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A View From the Field

I can't seem to stop writing poetry or reading poetry. I think it is safe to say I love poetry and I love sharing great poetry with others.

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The land became battlefields

two parties one killing the other

both fighting for ownership

of land.


On both sides an Army

with soldiers in line for battle.

On both sides Generals, NCO,

and enlisted march toward

the front lines.


In this world of "fronts"

a Jeep slowly navigates

large rocks on makeshift

road towards the fight.


Sargent Alred, a sniper

whose sharp shooting

ability made him a feared

topic of sniper stories.

A warrior from birth

a fighter who decided battles,

a skilled craftsman of death.

He was known for hitting

the eye of a fly at 300 meters.

Sargent Alred is driving

General Darning

who is tasked with

placing the Sargent

in his location

above heated battle below.

The General is aware

that bodies

decompose on both

sides of the battlefield,

a decisive victory must occur.


The road turns to mud

Sargent Alred struggles

to advance the Jeep.

"General, freedom to speak freely, sir."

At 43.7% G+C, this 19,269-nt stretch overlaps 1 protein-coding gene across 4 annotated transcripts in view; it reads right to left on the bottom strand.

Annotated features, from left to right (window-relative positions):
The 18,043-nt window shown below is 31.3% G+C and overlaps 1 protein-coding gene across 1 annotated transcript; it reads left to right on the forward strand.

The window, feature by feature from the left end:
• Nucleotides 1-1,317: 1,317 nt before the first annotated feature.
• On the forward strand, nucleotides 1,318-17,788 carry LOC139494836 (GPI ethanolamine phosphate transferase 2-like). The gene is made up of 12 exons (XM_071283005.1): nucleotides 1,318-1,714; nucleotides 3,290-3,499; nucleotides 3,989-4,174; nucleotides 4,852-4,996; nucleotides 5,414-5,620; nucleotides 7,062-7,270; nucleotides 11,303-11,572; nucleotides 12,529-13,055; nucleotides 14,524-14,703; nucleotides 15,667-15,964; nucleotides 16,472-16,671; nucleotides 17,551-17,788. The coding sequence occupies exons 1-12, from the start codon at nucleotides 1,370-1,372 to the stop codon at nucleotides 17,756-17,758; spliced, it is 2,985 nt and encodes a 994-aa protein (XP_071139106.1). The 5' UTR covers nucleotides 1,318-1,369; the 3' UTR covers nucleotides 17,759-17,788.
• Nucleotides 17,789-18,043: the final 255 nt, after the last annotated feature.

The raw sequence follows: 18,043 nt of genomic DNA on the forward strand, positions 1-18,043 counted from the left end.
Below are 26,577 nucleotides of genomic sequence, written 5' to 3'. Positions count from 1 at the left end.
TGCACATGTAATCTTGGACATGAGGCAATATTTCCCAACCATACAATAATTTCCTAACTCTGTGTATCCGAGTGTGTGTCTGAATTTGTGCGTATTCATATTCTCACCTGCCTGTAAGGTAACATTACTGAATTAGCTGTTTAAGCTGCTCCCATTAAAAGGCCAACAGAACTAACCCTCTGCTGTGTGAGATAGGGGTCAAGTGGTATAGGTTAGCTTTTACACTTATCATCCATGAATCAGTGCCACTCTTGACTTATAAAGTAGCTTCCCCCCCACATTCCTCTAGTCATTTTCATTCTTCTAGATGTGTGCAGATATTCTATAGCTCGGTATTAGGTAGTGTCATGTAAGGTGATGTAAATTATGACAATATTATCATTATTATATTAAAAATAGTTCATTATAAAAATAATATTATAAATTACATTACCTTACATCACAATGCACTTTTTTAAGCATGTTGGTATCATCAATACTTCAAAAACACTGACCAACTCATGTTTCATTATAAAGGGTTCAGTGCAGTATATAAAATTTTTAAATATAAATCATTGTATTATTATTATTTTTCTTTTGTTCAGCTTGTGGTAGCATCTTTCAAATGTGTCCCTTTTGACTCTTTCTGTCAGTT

"Yes Sargent, how may I help you?"


"Well General my question is: I do not understand how killing my brother does not kill my soul or my ability to find peace in life. As I grow older I find myself leaning towards a more spiritual life. I am the most dangerous sniper on both sides of this battle and I honed skills of death seen by no man. I may not be able to fire a shot today."


The General is silent for a moment

as the Jeep is tossed in from one

side of the road to the next.

Sargent Alred, not expecting response,

struggled with steering

pushed his way forward.


"Well Sargent, you are here

because you are the best marksman

this war has to offer and luck

put you in my Army. Dedicating

yourself to your strengths

and perfecting gifts

each man holds

until their time on Earth

is done is the purest

spiritual practice

offered here upon our soil.

This war is now and horrible

yet you are in your place,

like everyone, knowing

the patience to stay

the course is true discipline.

Today we will drive out

onto the front line of battle

you will position yourself

at a distance and you will

give my soldiers an advantage

to live and fight again

until this war is over.

You played

your part to perfection

taking you one step

closer to a better

understanding

of your place

in this universe.

Trust me

I know.

I have

seen

many

battles."


The General grew silent as the Jeep drove upon a ridge and stopped where they could view the field. The General moved the Sargent with hand signals to a position of height where he could see the enemy through his sights. He then backed away and headed back to the Jeep to radio his peers.


The Sargent calmly looked towards the field drew in his breath and fired with each exhale.

© 2019 Jamie Lee Hamann

Comments

Jamie Lee Hamann (author) from Reno NV on April 26, 2019:

Thank you Verlie and BIll. Bill sorry this wan't a gardening poem, I bet you were expecting one based on the title. Jamie

Bill Holland from Olympia, WA on April 25, 2019:

A profound message of peace,my friend.Well done!

Verlie Burroughs from Canada on April 24, 2019:

This is so intense Jamie, what war must look like, and feel like on the battlefield.